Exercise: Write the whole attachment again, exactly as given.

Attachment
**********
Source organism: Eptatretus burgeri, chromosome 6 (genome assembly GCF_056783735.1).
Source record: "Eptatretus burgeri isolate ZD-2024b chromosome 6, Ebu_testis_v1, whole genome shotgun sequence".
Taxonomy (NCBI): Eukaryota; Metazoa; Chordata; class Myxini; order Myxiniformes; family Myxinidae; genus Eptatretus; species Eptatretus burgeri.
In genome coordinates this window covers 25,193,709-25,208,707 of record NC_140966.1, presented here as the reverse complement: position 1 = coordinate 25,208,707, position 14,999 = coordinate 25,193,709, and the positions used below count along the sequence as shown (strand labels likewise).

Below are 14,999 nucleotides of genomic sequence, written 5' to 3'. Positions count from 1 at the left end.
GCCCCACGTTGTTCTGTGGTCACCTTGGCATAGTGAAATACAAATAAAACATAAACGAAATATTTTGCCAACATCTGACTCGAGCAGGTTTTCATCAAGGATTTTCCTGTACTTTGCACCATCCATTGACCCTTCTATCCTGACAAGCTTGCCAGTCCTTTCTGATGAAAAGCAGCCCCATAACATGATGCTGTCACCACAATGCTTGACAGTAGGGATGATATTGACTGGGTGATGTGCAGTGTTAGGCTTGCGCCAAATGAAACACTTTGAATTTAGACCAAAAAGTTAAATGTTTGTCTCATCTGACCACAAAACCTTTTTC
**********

Source organism: Eptatretus burgeri, chromosome 6 (genome assembly GCF_056783735.1).
Source record: "Eptatretus burgeri isolate ZD-2024b chromosome 6, Ebu_testis_v1, whole genome shotgun sequence".
Taxonomy (NCBI): Eukaryota; Metazoa; Chordata; class Myxini; order Myxiniformes; family Myxinidae; genus Eptatretus; species Eptatretus burgeri.
In genome coordinates this window covers 25,193,709-25,208,707 of record NC_140966.1, presented here as the reverse complement: position 1 = coordinate 25,208,707, position 14,999 = coordinate 25,193,709, and the positions used below count along the sequence as shown (strand labels likewise).

Below are 14,999 nucleotides of genomic sequence, written 5' to 3'. Positions count from 1 at the left end.
GCCCCACGTTGTTCTGTGGTCACCTTGGCATAGTGAAATACAAATAAAACATAAACGAAATATTTTGCCAACATCTGACTCGAGCAGGTTTTCATCAAGGATTTTCCTGTACTTTGCACCATCCATTGACCCTTCTATCCTGACAAGCTTGCCAGTCCTTTCTGATGAAAAGCAGCCCCATAACATGATGCTGTCACCACAATGCTTGACAGTAGGGATGATATTGACTGGGTGATGTGCAGTGTTAGGCTTGCGCCAAATGAAACACTTTGAATTTAGACCAAAAAGTTAAATGTTTGTCTCATCTGACCACAAAACCTTTTTC